Frost Warning & Doire Chapbook

There’s a first frost warning being issued for PEI tonight/tomorrow.

The first frost will probably not affect our back yard: we’re in town (where it stays warmer longer), and not in a low spot (so not in a frost pocket).

We moved into a new home this year and the only vegetables I planted were 3 cherry tomato plants – but they’ve done themselves proud, grown tall and viney, borne good yields of tasty tomatoes, over almost 6 weeks – so I thank them.

I tucked them among the 3 Colorado blue spruce we bought & planted this spring. Some day, we hope, that corner of the yard will look like a forest, and I will have to plant the cherry tomatoes somewhere else – maybe a sunnier spot in the front yard…

When I went looking for frost poems, I kept bumping up against Robert Frost poems. I like Robert’s poems, but I kept looking and found this one by Canadian writer Tim Bowling which is new to me and really hits the spot. For starters I love spider and insect poems, and Tim adds some new twists and lots of oomph …

BY Tim Bowling

Here at the wolf’s throat, at the egress of the howl,
all along the avenue of deer-blink and salmon-kick
where the spider lets its microphone down
into the cave of the blackberry bush—earth echo,
absence of the human voice—wait here
with a bee on your wrist and a fly on your cheek,
the tiny sun and tiny eclipse.
It is time to be grateful for the breath
of what you could crush without thought,
a moth, a child’s love, your own life.
There might never be another chance.
How did you find me, the astonished mother says
to her four-year-old boy who’d disappeared
in the crowds at the music festival.
I followed my heart, he shrugs,
so matter-of-fact you might not see
behind his words
(o hover and feed, but not too long)

the bee trails turning to ice as they’re flown.

♦♦♦

In other news:

 

The main reason I haven’t been blogging much lately is that in July 2013,  I was DELIGHTED to win the Doire Press  2nd Annual International Poetry Chapbook Competition.

Here’s the list of all the other winners, and comments by Judge Kevin Shea,  and here’s the main link to Doire.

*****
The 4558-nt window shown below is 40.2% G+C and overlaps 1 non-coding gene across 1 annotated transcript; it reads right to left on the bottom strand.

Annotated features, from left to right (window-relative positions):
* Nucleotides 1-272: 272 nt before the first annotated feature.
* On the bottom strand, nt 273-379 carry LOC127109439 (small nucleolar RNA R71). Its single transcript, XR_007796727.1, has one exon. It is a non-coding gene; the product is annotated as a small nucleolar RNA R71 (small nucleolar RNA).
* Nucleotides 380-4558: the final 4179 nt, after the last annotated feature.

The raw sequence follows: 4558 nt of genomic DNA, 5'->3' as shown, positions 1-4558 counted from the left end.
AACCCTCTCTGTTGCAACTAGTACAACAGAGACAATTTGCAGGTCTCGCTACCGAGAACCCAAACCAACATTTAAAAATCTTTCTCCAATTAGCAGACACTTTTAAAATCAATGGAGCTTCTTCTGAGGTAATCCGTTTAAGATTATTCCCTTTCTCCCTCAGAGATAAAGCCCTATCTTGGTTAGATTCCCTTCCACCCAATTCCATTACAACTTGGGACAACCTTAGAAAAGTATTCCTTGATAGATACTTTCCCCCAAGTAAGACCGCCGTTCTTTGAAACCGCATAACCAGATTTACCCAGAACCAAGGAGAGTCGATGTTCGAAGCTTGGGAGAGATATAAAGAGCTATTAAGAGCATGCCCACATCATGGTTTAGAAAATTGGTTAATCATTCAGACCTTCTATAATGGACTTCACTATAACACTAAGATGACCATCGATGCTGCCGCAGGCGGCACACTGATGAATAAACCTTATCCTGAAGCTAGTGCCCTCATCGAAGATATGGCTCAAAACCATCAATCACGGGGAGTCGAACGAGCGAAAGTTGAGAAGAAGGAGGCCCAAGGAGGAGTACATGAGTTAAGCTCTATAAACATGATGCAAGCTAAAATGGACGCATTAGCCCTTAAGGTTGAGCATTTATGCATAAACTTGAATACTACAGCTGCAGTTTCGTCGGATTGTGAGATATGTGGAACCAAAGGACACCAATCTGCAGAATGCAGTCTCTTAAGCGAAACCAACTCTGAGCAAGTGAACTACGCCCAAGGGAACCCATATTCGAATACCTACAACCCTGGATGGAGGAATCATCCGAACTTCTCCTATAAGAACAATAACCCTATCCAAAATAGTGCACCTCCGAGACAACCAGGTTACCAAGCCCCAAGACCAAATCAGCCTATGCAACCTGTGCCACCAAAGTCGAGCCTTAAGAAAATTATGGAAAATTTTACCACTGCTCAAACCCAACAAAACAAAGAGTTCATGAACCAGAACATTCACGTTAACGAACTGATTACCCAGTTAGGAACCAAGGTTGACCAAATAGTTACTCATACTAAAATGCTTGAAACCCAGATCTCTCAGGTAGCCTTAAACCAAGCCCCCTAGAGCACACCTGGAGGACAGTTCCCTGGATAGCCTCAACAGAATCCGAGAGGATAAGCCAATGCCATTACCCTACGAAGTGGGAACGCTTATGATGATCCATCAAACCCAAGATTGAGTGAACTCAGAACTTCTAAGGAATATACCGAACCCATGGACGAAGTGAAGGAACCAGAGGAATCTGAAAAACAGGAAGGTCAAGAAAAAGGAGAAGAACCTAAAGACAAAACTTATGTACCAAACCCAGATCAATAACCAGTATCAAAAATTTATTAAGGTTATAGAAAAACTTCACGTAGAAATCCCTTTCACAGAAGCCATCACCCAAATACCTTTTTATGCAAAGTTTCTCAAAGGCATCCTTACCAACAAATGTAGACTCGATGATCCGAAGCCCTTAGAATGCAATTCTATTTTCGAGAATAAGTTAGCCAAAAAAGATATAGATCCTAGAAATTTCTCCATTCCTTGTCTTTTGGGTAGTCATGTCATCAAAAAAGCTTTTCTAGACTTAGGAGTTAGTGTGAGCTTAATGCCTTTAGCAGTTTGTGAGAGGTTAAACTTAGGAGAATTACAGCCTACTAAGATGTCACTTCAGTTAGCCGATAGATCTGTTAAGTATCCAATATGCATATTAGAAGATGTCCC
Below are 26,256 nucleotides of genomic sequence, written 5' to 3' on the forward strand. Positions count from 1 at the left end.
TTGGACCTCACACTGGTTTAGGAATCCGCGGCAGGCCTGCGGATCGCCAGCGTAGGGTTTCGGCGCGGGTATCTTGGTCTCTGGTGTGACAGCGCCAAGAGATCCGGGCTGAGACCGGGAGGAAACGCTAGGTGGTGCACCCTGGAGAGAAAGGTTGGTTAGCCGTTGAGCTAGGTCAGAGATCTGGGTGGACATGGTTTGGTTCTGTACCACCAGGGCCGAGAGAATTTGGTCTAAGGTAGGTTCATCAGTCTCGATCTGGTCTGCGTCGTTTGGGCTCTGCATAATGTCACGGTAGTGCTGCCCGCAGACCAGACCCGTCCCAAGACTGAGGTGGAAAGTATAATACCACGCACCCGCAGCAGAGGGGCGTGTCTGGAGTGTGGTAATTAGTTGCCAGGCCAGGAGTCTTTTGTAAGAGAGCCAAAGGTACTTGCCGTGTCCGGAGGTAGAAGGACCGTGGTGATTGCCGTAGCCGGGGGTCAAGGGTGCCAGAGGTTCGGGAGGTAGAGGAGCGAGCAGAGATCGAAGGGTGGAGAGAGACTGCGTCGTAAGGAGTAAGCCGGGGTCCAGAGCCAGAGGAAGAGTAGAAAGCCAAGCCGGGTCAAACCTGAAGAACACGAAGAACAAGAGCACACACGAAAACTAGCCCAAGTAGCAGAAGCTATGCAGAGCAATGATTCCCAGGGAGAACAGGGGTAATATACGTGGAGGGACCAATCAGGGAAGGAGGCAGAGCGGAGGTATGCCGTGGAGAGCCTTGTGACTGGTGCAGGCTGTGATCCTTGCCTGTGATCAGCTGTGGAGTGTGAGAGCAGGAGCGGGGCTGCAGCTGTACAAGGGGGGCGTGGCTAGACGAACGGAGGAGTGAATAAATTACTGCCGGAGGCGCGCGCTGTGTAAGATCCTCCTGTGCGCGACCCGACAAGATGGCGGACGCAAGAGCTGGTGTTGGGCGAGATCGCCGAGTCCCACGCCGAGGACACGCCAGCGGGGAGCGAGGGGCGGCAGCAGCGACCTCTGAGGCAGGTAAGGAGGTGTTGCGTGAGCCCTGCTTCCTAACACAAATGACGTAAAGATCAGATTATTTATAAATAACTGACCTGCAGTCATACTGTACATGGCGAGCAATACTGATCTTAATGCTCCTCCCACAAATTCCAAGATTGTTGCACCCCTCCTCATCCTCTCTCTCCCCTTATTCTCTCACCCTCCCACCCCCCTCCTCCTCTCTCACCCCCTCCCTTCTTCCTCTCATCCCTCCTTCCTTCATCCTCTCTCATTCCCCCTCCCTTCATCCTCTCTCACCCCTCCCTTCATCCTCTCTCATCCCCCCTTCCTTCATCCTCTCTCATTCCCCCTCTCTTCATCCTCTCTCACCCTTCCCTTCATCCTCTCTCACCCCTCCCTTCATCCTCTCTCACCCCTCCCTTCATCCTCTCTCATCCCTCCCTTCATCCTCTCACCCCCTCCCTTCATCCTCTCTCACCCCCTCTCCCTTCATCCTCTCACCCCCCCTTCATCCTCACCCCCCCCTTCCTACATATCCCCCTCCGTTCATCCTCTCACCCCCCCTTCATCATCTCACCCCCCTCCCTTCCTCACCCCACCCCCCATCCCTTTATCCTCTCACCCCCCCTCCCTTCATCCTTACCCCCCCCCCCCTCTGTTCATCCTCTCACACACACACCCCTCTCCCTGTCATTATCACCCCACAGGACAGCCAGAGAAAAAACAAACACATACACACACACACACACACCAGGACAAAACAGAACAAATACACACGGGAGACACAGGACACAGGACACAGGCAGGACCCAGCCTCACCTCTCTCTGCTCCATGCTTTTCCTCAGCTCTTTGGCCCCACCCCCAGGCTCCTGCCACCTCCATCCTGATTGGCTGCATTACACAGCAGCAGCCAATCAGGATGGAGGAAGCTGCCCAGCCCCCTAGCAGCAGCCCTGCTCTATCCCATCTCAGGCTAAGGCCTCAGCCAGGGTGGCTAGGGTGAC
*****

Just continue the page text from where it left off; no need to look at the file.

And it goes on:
My 3 poems that I entered in the competition will be part of an anthology with the other long-listed entrants.

And Doire will publish  75 copies of my very own chapbook !!

So that’s what I am presently busy at, with the help and encouragement of my friends and family. I will soon have almost 40 pages of poems and artwork ready to send to the publisher. Lisa Frank from Doire tells me that if it all proceeds according to schedule, I will have the finished chapbooks by mid-December.

Exciting stuff for me – especially that I have people I can share the excitement with. I’ll post progress reports, as things proceed. I’m finally starting to believe it’s happening. Grin.

The folks at Doire are great to work with – friendly, quick to reply to emails, helpful & clear with instructions, and flexible.

My friend Jo Hemmant had her poetry collection The Lights Knows Tricks published by Doire in 2013  A fine collection, which I recommend. She includes some great Houdini poems.

And recently I took advantage of a marked down price at Doire’s and bought  Inheritance  by Miceál Kearney.  New poet to me, but I was drawn to the farm theme (since several of the poems in my chapbook are related to me growing up on a farm). I wanted to see how a young man in the 21st century in Ireland writes about his life as a farmer. I was not disappointed. Fine book. Another one I recommend.

Sorry about the hodge-podge post. I must now get back to getting my poems ready to send off to the publisher.

And in case there is frost tonight, I’ll make sure I’ve picked today all the cherry tomatoes that are ripe or nearly ripe…

there are still tomatoes in the back yard

∞ ee ∞ 

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